An open letter to my children; why I must teach you to hygge

You know what happens on a Sunday in our house. You always hope I’ll forget but I never do and today was no different. Screen Free Sunday. Not for the whole days mind. Just for a few hours.

At first, it was a battle of wills & snatched hidden viewing, but it’s getting easier isn’t it? Well, as the weeks go by you both show less resistance. I feel, as your parent, that you deserve to know why I think it’s so important.

It’s hard being you these days. I mean, really, really hard. I think you have it a lot tougher than we did.

Take my childhood home for example. When I was your age, once I got home I may as well have lived in a fortress. No one could reach me unless it was through the landline (we only had one) or through the front door, usually with Nanny or Grandad as gatekeeper.

But you live in no such cocoon. When you were little I made you a promise that we would have full parental controls, on one computer in the main family room. You would be protected, only technology beat us to it.  You’ve got snapchat and Instagram on your own iPad & phones and you’re happiest lying on your bed circumnavigating the channels du jour. Devices that we bought you ourselves. Devices that always make me feel like we are one step behind.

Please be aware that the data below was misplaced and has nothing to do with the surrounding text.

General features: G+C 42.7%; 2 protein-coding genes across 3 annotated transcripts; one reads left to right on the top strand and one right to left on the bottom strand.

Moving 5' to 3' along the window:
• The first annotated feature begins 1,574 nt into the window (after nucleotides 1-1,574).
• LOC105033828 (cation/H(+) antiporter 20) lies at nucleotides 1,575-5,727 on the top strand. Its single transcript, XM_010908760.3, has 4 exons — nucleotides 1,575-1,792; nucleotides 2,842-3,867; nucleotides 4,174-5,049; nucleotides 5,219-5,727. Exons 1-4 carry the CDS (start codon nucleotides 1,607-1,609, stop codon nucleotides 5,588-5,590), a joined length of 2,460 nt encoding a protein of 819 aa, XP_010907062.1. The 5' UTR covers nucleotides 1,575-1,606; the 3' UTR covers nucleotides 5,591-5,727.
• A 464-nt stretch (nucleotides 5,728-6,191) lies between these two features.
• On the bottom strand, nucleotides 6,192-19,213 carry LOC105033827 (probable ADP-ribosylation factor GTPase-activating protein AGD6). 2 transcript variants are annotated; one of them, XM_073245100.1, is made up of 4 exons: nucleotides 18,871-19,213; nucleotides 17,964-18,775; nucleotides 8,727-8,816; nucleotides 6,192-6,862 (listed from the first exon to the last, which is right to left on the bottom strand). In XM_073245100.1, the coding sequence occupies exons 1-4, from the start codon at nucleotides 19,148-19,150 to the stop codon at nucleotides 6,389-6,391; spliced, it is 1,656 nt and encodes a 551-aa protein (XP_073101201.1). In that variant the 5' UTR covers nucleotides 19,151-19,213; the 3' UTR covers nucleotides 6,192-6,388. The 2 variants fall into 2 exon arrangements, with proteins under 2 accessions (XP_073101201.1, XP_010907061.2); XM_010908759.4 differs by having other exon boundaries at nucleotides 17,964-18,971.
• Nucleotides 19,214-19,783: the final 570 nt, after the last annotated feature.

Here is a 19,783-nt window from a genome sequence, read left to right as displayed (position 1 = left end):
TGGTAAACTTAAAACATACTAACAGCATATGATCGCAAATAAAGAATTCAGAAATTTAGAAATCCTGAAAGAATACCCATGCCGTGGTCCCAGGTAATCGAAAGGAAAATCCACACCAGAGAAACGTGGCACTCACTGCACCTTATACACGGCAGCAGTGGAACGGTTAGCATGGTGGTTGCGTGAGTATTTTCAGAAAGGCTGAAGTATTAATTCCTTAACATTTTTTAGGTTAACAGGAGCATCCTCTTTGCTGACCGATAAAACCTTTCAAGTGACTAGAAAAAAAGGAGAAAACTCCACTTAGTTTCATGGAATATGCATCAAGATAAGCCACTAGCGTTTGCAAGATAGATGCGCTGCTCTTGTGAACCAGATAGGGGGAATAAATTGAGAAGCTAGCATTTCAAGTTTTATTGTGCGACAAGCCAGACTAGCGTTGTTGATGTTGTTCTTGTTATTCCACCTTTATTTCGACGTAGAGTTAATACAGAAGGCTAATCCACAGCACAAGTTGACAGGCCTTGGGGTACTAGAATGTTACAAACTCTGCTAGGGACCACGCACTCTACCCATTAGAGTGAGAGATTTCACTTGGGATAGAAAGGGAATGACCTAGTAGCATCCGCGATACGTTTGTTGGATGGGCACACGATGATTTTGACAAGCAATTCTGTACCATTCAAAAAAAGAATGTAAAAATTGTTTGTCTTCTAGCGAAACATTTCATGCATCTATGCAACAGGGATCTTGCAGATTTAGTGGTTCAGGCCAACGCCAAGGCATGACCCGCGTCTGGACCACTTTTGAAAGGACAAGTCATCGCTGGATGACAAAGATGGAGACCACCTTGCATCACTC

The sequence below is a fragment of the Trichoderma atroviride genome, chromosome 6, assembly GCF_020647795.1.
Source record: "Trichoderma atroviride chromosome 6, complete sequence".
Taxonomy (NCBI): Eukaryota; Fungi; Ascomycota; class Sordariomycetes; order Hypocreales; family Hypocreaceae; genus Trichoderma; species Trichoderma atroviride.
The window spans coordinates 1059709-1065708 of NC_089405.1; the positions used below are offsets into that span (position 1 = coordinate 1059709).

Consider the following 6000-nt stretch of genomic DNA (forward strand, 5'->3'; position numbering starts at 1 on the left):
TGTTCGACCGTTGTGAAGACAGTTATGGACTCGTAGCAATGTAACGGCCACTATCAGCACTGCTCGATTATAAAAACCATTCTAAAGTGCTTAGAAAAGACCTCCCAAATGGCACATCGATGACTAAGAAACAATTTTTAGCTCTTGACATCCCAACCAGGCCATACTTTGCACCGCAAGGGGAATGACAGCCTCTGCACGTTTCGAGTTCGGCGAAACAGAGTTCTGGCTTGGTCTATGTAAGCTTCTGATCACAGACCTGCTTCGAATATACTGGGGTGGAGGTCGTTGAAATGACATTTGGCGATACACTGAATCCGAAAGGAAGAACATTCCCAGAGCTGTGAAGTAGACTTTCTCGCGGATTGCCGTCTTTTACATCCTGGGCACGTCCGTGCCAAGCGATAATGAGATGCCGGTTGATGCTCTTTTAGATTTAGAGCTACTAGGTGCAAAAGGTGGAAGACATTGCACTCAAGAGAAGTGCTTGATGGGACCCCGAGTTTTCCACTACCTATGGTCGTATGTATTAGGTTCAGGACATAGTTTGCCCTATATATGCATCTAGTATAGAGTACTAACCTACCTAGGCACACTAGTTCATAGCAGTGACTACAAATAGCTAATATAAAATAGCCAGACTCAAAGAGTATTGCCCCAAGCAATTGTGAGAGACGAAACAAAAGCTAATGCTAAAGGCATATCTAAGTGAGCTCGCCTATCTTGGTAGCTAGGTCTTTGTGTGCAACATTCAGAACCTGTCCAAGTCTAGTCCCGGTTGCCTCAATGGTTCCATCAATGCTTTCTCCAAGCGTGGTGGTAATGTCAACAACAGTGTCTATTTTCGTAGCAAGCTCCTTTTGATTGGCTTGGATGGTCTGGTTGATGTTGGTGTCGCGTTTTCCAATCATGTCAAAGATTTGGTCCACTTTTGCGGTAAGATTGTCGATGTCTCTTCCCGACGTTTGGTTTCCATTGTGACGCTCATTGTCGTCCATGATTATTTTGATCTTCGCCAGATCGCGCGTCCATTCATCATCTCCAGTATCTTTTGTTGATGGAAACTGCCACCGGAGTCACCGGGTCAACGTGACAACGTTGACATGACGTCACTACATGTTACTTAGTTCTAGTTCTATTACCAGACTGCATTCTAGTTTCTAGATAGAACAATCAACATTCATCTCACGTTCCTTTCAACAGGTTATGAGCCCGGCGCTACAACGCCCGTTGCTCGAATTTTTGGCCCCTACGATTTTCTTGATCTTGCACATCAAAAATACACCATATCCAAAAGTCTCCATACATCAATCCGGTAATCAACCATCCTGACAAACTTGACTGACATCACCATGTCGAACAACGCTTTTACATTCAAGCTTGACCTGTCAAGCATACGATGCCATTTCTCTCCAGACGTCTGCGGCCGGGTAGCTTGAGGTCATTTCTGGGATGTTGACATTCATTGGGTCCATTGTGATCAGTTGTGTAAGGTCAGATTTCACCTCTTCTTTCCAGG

You think that this is a splendid isolation because you don’t yet understand that there is nowhere to hide and nor do you recognise that nagging “fear of missing out” (fimo) for what it really is. You will have forgotten the freedom of being unconnected because the pressure to be connected is immense, if not overwhelming. And You won’t see this as a bad thing at all.

And then take the tv. Bear with me because this is where you’ll think that I am really, really old; something that you have always suspected. Up until my mid teens we had four channels and certain things were on at certain times. Children’s tv was 6 – 11:30 weekend mornings and 3:15 to 5:30 after school. Then along came channel five & sky. And then whoosh. Suddenly it all became a lot more… busy. You could, given half the chance, watch tv for twenty four hours a day and I couldn’t even tell you how many channels there are and there still won’t be enough for you’ve come to expect tv on demand.